But, as has been shown above, the truth of the matter is that Resolution 242 is incapable of sustaining the Israeli interpretation. This brings us to two questions:
(1) What is the position when a party decides to rely on what it considers to be constructive ambiguity, but there is actually no constructive ambiguity in the case in question – or it subsequently transpires that it was mistaken in its view that there was constructive ambiguity?
(2) What is the position when that party relies on alleged constructive ambiguity for its own, self-seeking purposes, and is able to do so to the detriment of the other party because it is politically and militarily by far the stronger?
The answer to the first question is, I think, simple. If two parties to an agreement dispute its meaning and go to court – perhaps years after the agreement was signed – they are bound by the meaning which the court finds to be the right one, and must implement it. This is surely self-evident. A mistaken interpretation of Resolution 242 cannot be used by Israel to support policies which are unacceptable in terms of the text of the resolution, or under international law.
By arguing a position of ambiguity, and relying on its own interpretation of the ambiguity to the detriment of the other party, I would also suggest it should be precluded, or estopped, from denying the rights which the true meaning of the resolution accords to the other party.
We need to look more closely at the second question. The Zionist exploitation of the ambiguity in the Balfour Declaration was successful because the Zionists were the stronger party viz a viz the Palestinian Arabs, something that is amply demonstrated by their ability to bring greater influence to bring to bear on the conduct of the Mandatory power than the Palestinian Arabs, as well as by the Zionist successes in the fighting on the ground during the last six months of the Mandate.
The future state of Israel would be the beneficiary of all this. Now the fact that Israel is today a sovereign state for the purposes of international law, and the fact that the PLO has accepted the 1949 cease-fire lines in a manner that constitutes a waiver of Palestinian claims to sovereignty over the territory on the Israeli side of those lines, mean that the ambiguity of the Balfour Declaration is no longer of relevance in the search for a peace settlement.
But what about Resolution 242? If the Yishuv was the stronger party during the Mandate, how much more powerful is Israel compared to the Palestinians during the period from 1967 until today! In its attempts to use 242 as an open door at which it can push, Israel has been systematically abusing its position as an occupying power in international law.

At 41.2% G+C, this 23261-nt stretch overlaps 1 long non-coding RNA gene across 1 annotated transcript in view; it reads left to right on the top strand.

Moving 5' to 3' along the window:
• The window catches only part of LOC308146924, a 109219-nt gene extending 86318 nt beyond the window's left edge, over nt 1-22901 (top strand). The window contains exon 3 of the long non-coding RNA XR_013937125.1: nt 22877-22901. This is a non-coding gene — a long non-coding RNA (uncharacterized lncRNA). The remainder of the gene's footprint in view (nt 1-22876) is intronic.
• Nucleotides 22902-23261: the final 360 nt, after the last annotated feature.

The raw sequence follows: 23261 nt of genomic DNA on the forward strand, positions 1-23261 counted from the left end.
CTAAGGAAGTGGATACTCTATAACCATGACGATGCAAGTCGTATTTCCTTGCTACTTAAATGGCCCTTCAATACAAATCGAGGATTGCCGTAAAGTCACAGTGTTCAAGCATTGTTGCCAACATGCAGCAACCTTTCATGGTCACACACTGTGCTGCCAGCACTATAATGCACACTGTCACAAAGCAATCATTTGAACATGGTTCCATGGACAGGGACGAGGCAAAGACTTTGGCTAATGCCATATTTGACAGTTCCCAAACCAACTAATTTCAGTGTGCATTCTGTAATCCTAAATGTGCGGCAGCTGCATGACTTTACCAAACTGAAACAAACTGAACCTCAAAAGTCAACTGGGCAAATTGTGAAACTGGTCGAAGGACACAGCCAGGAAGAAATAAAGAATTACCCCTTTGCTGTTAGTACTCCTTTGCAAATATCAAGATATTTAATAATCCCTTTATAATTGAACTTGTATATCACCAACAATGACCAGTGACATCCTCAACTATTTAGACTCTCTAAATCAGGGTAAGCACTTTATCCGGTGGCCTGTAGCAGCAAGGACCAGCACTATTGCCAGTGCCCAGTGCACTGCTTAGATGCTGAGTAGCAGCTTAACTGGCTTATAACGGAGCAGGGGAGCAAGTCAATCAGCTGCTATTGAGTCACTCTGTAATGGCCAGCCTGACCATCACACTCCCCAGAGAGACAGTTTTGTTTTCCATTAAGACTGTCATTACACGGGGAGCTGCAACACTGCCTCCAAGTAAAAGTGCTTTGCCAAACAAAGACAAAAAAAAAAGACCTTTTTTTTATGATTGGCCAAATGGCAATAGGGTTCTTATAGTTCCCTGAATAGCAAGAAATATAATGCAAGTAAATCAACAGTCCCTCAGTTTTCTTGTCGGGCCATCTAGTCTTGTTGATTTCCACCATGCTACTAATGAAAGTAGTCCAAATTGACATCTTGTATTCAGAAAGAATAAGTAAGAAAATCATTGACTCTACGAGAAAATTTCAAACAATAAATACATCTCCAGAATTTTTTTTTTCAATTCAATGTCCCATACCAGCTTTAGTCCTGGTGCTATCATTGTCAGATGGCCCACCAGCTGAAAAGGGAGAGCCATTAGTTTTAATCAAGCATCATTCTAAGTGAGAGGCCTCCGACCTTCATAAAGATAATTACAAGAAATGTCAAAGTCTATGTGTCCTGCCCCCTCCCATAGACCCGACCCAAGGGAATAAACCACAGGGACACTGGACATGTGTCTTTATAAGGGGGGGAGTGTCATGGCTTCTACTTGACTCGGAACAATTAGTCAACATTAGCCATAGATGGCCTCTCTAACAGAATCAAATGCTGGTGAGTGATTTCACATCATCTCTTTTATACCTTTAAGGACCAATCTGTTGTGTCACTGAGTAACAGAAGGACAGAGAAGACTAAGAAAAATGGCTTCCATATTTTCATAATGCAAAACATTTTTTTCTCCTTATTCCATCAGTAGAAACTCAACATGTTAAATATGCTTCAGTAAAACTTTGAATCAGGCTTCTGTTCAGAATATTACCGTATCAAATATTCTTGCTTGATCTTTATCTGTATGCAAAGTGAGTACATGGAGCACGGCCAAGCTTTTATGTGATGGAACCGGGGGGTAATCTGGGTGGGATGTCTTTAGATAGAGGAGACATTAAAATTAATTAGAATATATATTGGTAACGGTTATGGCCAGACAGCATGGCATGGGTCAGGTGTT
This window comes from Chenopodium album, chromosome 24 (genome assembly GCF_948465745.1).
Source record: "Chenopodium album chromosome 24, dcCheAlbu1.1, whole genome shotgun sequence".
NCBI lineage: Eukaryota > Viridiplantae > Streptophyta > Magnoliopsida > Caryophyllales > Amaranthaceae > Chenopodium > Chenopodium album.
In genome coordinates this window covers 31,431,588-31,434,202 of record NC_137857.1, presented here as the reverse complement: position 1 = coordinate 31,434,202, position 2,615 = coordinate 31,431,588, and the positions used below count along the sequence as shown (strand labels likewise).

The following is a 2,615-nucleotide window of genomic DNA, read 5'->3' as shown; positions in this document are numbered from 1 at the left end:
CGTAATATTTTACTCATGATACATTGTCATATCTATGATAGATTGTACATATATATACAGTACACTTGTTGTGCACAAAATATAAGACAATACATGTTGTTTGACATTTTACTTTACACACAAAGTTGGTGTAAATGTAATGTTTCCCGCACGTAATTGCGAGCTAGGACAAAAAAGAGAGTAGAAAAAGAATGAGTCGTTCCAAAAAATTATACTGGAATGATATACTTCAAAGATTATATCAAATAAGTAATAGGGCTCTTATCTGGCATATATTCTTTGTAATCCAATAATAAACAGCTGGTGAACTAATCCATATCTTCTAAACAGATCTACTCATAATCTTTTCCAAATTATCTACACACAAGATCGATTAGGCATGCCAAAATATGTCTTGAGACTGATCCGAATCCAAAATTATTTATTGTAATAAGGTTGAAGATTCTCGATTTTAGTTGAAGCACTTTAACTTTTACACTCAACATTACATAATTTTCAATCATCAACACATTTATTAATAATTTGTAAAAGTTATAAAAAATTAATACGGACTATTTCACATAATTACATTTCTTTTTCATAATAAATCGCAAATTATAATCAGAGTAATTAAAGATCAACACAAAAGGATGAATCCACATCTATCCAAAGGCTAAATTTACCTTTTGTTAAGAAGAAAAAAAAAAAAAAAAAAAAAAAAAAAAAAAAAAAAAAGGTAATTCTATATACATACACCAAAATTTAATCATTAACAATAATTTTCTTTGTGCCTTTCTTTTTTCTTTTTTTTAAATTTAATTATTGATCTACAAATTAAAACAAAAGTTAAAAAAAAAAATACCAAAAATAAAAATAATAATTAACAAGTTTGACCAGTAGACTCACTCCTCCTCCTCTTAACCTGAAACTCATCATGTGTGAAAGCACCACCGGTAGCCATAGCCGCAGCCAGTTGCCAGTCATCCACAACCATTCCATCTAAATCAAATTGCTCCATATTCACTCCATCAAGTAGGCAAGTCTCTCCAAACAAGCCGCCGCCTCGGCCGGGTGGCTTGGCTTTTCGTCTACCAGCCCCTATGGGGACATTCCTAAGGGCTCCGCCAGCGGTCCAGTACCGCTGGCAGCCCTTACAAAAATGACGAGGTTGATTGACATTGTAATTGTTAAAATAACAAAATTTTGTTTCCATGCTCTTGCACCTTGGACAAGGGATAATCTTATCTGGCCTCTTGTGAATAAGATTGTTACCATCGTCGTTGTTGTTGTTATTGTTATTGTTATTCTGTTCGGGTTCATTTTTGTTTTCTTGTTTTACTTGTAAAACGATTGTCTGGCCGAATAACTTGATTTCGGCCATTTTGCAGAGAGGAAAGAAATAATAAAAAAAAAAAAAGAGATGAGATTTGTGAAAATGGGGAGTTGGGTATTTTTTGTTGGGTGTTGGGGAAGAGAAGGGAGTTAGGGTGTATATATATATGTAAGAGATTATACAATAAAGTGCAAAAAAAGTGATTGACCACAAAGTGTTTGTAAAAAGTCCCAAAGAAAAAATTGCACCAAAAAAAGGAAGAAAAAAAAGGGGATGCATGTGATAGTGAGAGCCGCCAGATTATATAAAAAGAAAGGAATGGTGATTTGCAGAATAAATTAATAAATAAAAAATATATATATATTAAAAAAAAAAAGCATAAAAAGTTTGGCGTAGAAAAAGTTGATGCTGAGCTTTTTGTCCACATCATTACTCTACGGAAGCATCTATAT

Yet the Security Council, in its subsequent pronouncements, has left Israel no wiggle-room. The Resolutions condemning Israel’s purported annexation of East Jerusalem and the Golan Heights all re-iterate the principle of the inadmissibility of the acquisition of territory by war – in other words, they are consistent with the interpretation of Resolution 242 which both Lynk and I have put forward, but not with that of Israel.
Although the provision in the Resolution which calls for every state in the area to have “the right to live in peace within secure and recognised boundaries free from threats or acts of force” may lead to a renegotiation of boundaries, and some diplomats involved in negotiating Resolution 242 (including the British representative, Lord Caradon) subsequently stated that the old armistice lines needed adjustment, only adjustments which are on the basis of freely agreed territorial swaps would be consistent with Resolution 242.
This brings us, at last, to British policy. What is Britain’s position on Resolution 242? On two separate occasions in the Security Council debate Lord Caradon, stated that the wording was clear. He also implied (in his comments on the Latin American draft Resolution which expressly provided for a complete withdrawal) that he supported a complete withdrawal, and explicitly linked the withdrawal phrase with the emphasis on the inadmissibility of the acquisition of territory by war in the preamble, both of which provisions he regarded as “clear”.
On this basis, I felt confident stating in my ICLQ article that Britain was one of the ten members of the Security Council that went on the record to the effect that the Resolution gave Israel no right to acquire any of the territories it occupied in 1967. We must now ask, does subsequent British policy confirm this?